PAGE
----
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Astyages, son of Cyaxares, now inherited the throne. A daughter was born to him, whom he called Mandane; and Astyages dreamed that she urinated so much that the urine filled his city, then went on to flood all of Asia. He consulted the dream-experts among the magi, and was alarmed by the details which he heard from them. Later, when this Mandane was already old enough for marriage, he did not give her as wife to any of the Medes who were worthy of him, because he was fearful of the dream; instead he gave her to a Persian named Cambyses, who, he discovered, belonged to a good house and was mild in nature, but was still—he thought—far inferior to a Mede of even middling status.
1 Aly, W., Volksmärchen, Sage und Novelle bei Herodot und seine Zeitgenossen (Göttingen, 1921), p.49, elaborated by Erbse, H., Studien zum Verständnis Herodots (Berlin and New York, 1992), pp. 34–5; cf. Asheri on 1.107, ‘I due sogni…sono analoghi e trasmettano il medesimo messaggio’. Contra, Reinhardt, K, Vermächtnis der Antike (Göttingen, 1940), p. 149, arguing that both dreams are necessary to suggest the duality of Cyrus, both boon and curse. If the argument pursued below is correct, that duality is already suggested by the urination dream.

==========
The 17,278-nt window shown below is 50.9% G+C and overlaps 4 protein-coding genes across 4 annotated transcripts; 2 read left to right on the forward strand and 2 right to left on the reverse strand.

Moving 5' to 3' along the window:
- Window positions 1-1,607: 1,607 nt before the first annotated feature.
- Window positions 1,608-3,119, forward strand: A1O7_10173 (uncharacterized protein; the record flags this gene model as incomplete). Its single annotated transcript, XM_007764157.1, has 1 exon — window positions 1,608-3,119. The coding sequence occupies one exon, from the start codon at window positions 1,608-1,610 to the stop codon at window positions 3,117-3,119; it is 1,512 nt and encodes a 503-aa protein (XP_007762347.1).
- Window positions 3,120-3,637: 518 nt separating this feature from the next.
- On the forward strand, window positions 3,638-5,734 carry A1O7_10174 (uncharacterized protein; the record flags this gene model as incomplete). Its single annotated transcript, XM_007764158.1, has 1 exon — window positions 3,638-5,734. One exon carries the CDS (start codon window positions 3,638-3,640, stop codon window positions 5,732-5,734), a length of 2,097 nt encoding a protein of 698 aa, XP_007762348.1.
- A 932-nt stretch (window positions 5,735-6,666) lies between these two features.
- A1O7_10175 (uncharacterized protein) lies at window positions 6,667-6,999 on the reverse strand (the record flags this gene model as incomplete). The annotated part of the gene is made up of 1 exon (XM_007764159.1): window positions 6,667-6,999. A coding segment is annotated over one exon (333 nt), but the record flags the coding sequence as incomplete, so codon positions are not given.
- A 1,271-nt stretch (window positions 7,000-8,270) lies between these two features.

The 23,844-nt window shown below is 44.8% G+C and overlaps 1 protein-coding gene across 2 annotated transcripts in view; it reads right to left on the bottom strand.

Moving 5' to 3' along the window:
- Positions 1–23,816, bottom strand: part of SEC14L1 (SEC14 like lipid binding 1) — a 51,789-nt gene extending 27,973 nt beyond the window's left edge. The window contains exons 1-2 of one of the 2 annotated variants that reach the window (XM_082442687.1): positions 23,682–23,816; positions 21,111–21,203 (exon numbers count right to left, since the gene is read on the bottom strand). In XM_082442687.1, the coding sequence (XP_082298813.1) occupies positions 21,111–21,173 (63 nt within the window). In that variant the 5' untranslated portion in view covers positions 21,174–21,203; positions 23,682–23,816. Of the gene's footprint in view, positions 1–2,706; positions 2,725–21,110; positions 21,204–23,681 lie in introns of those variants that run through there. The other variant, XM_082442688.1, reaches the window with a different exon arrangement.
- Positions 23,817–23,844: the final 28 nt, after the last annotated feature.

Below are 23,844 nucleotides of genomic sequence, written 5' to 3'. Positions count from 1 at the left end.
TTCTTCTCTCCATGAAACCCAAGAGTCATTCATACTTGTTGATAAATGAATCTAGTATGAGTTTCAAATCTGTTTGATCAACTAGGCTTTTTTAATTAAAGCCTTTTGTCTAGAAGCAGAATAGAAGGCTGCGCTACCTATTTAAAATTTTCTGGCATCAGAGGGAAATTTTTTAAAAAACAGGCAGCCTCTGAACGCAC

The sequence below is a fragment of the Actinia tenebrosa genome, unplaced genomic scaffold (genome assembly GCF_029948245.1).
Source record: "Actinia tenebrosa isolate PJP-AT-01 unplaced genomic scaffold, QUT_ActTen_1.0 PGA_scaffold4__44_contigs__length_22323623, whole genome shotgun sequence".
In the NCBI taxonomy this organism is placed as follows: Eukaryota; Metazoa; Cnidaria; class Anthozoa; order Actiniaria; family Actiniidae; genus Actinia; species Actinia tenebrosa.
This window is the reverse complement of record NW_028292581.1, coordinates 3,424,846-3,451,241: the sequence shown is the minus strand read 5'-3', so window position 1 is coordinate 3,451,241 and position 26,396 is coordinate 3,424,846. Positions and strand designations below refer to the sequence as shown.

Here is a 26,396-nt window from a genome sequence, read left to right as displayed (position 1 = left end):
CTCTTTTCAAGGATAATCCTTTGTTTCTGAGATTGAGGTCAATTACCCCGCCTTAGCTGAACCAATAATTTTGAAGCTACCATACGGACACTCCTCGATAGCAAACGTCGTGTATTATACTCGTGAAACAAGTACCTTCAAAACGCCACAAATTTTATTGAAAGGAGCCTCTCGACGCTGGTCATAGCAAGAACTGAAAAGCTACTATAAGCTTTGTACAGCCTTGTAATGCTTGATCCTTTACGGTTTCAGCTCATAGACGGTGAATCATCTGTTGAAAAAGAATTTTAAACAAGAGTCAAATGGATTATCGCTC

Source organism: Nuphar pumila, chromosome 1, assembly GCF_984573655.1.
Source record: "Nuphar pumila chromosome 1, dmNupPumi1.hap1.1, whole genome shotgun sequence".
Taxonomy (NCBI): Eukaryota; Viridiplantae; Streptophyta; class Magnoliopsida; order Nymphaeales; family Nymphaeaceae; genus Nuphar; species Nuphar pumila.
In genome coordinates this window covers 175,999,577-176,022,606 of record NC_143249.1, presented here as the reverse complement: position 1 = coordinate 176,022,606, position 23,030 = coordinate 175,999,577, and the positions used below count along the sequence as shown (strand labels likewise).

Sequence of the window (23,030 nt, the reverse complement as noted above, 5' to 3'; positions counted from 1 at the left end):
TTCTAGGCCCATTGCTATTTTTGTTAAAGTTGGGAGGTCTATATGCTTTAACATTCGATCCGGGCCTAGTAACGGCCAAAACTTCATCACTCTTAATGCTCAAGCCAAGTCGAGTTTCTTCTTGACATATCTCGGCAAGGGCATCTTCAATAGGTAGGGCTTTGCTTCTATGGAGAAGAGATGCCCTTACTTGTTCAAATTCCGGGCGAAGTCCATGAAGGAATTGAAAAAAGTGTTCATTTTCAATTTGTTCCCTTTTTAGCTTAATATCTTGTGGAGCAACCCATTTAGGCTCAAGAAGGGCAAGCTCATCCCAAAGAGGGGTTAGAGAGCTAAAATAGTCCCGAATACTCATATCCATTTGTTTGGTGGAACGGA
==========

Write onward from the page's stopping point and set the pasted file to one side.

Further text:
2 Cf. esp.Fritz, K. von,Die griechische Geschichtsschreibung (Berlin, 1967), p. 286;Fehling, D, Herodotus and his sources (revised edition; tr.Howie, J. G [Liverpool, 1989]), p. 200 (who does make one crucial point clear: below, n. 28);Evans, J. A. S,Herodotus, explorer of the past (Princeton, 1991), p. 53; Erbse (n. 1), pp. 34–5.
3 Von Fritz (n. 2), pp. 286–7.
4 But it is difficult to go much further in reconstructing Ctesias' account from Nicolaus. For instance, the graphic embellishment and the rationalization of supernatural details are both recurrent features of Nicolaus' narrative, and may well reflect his own technique. See M. Toher, CA 8 (1989), 159–72.